Maria Khorsand, M.Sc. Computer Science, serves as the Chief Executive Officer of SP Sveriges Tekniska Forskningsinstitut, Sweden. Ms. Khorsand has been the President of the Financial Markets at OMX Technology AB since April 2004. She has been the President of Ericsson Technology Licensing since 2001. She worked within OMX Technology, as the Chief Executive Officer of Ericsson Technology Licensing and as Chief Executive Officer of Dell AB. Ms. Khorsand has been a Member of … the Board of Directors at Beijer Electronics AB since April 2010. She holds M.Sc. degree in Computer Science.

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8- Pardis Sabeti

Pardis C. Sabeti is an Iranian-American computational biologist, medical geneticist and evolutionary geneticist, who developed a bioinformatic statistical method which identifies sections of the genome that have been subject to natural selection and an algorithm which explains the effects of genetics on the evolution of disease. In 2014, Sabeti headed a group which used advanced genomic sequencing technology to identify a single point of infection from an animal reservoir to a human in the Ebola outbreak in West Africa. RNA changes suggests that the first human infection was followed by exclusive human to human transmissions. Sabeti is a full professor in the Center for Systems Biology and Department of Organismic and Evolutionary Biology at Harvard University and on the faculty of the Center for Communicable Disease Dynamics at the Harvard School of Public Health, and is a senior associate member at the Broad Institute

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9- Christiane Amanpour

Christiane Amanpour is a British-Iranian journalist and television host. Amanpour is the Chief International Correspondent for CNN and host of CNN International’s nightly interview program Amanpour. Amanpour is also a Global Affairs Anchor of ABC News. As of 2014, she has been recognized as one of the journalists most world leaders follow on Twitter, according to a report by the PR firm Burson-Marsteller.

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10- Minoo Akhtarzand

Minoo Akhtarzand is the current governor of Jönköping County, Sweden. Minoo Akhtarzand was born and raised in Tehran. Her father was a high-ranking officer in the Shah’s army. At the age of 17 she moved to Stockholm to study at the Royal Institute of Technology. Later she held various managerial posts at the Swedish energy company Vattenfall and was the director of the former regional labour agency in Uppsala. In February 2008 she was appointed Director-General at Banverket, the Swedish Rail Administration. She was elected a Vice-President of European Rail Infrastructure Managers in June 2009. She became the last Director-General of Banverket as that government agency merged with the Swedish Road Administration (Vägverket) in 2010 to create the new Swedish Transport Administration (Trafikverket). In September 2010 she was appointed the governor of Jönköping County.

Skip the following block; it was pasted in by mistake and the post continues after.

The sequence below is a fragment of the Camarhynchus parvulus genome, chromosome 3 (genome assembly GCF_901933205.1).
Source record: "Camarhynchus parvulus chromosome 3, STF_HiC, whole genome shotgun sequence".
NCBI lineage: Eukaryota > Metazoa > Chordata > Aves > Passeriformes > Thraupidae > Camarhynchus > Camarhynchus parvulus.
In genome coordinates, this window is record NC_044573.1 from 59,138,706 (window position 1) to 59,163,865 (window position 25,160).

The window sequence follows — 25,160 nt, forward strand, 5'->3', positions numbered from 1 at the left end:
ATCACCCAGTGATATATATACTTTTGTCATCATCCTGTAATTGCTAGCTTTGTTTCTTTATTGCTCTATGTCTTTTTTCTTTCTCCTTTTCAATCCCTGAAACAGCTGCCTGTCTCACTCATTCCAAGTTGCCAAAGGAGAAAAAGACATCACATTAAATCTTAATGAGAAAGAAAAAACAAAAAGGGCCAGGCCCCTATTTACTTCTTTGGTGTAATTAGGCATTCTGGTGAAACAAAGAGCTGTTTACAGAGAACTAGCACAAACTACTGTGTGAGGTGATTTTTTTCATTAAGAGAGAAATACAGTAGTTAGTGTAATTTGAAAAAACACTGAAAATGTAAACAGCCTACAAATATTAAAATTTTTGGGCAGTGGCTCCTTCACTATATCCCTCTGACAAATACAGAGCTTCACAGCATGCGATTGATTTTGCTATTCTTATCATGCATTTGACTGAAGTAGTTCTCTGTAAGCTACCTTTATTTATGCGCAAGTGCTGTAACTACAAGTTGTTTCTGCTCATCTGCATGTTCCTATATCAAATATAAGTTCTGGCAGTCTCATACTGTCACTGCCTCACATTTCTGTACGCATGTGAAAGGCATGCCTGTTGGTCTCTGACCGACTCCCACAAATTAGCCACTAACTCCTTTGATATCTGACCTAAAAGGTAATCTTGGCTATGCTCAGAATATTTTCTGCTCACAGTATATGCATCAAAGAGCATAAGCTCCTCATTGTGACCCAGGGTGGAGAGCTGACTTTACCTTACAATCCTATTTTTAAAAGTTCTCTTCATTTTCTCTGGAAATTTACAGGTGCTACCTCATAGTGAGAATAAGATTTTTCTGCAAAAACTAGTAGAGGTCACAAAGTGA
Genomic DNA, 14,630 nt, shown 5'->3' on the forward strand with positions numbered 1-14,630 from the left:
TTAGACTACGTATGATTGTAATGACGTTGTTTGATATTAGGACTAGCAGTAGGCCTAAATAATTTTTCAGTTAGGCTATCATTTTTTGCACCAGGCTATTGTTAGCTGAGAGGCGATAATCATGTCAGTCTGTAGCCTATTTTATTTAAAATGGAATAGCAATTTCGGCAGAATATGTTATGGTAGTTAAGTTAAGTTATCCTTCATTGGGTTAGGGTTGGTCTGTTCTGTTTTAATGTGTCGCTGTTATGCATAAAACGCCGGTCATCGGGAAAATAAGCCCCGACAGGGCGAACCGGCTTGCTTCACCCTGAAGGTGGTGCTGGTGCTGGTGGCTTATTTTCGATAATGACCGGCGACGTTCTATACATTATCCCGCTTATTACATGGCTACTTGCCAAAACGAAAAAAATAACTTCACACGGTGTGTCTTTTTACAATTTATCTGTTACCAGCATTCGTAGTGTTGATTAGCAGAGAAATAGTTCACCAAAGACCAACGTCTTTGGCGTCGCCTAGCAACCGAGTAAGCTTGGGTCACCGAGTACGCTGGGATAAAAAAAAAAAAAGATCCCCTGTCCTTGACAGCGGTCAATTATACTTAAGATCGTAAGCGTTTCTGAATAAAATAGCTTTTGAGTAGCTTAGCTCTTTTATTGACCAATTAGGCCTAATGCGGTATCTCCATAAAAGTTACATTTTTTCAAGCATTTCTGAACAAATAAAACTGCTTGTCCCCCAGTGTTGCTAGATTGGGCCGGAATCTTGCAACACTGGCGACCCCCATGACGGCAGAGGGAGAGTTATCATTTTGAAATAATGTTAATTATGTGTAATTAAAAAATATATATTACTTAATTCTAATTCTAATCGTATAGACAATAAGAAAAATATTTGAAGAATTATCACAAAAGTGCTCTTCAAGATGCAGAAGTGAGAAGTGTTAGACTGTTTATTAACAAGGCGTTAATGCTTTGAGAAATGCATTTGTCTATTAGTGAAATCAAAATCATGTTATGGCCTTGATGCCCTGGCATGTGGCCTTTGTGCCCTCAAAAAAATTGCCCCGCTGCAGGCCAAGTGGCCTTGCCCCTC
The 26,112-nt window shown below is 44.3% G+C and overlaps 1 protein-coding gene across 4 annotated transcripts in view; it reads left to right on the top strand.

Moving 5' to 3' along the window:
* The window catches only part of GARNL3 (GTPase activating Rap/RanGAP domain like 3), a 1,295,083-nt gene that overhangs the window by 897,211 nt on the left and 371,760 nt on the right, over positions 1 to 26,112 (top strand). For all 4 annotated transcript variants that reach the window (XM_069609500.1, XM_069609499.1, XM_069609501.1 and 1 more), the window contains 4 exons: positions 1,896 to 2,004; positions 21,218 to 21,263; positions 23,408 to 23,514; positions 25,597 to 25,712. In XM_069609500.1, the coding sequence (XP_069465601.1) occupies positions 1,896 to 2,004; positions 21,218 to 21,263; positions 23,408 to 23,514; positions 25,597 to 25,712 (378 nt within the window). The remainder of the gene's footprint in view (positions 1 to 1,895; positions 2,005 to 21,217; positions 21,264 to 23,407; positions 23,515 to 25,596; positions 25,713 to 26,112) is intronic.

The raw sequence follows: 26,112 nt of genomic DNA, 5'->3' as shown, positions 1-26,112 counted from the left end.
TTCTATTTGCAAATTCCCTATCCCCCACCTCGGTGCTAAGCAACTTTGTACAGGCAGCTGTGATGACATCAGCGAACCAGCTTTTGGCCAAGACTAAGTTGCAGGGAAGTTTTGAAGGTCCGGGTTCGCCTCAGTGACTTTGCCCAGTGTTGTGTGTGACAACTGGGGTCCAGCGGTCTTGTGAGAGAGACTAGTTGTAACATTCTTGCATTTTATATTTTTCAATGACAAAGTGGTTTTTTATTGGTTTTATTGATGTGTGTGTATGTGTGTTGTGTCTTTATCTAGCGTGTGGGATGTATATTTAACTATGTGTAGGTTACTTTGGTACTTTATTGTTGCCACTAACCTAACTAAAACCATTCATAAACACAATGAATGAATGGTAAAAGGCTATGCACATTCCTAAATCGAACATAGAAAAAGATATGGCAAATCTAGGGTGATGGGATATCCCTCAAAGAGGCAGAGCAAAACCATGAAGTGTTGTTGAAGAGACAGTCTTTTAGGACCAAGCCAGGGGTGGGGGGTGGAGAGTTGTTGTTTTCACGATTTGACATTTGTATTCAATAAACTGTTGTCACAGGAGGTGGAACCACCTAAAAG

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11- Taraneh Razavi

Taraneh Razavi is not your ordinary physician. She’s the doctor at Google headquarters in Mountain View, California, where she’s in charge of maintaining the Googlers in good health. But she’s also interested in how tech trends affect our health and preventive care in general.

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12- Rudi Bakhtiar

Rudi (Rudabeh) Bakhtiar is a producer for Thomson Reuters television. She is most known for anchoring a prime time national three-hour newscast in the United States, called “CNN Headline News Tonight”. She also anchored other high profile newscasts for CNN, including Anderson Cooper 360. She has over a decade of experience working for major international news outlets CNN, Voice of America, and Reuters News.

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13- Goli Ameri

Goli Ameri is an Iranian-American diplomat and businesswoman. She is the President and CEO of the Center for Global Engagement, a non-profit organization dedicated to fostering engagement between U.S. society and the rest of the world with a view to promoting shared values and common interests and increasing mutual understanding and respect.[1] She is the former Under Secretary General for Humanitarian Values and Diplomacy for the International Federation of Red Cross and Red Crescent Societies. She is also the former U.S. Assistant Secretary of State for Educational and Cultural Affairs. She ran for the U.S. House of Representatives as a Republican in 2004 and is a former U.S. Representative to the United Nations.

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14- Mona jarrahi

Born in Iran, professor Mona Jarrahi is one of Iran’s and also world’s most influential scientist, mathematician, physicist, and senior researcher and professors at the Terahertz Electronics Laboratory Electrical Engineering and Computer Science Department at University of Michigan, Ann Arbor. Professor Jarrahi is one of the youngest Assistant Professors at Electrical Engineering and Computer Science Department at University of Michigan, Ann Arbor and also at Berkeley Micromechanical Analysis and Design Laboratory – University of California, Berkeley.

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15- Farah Karimi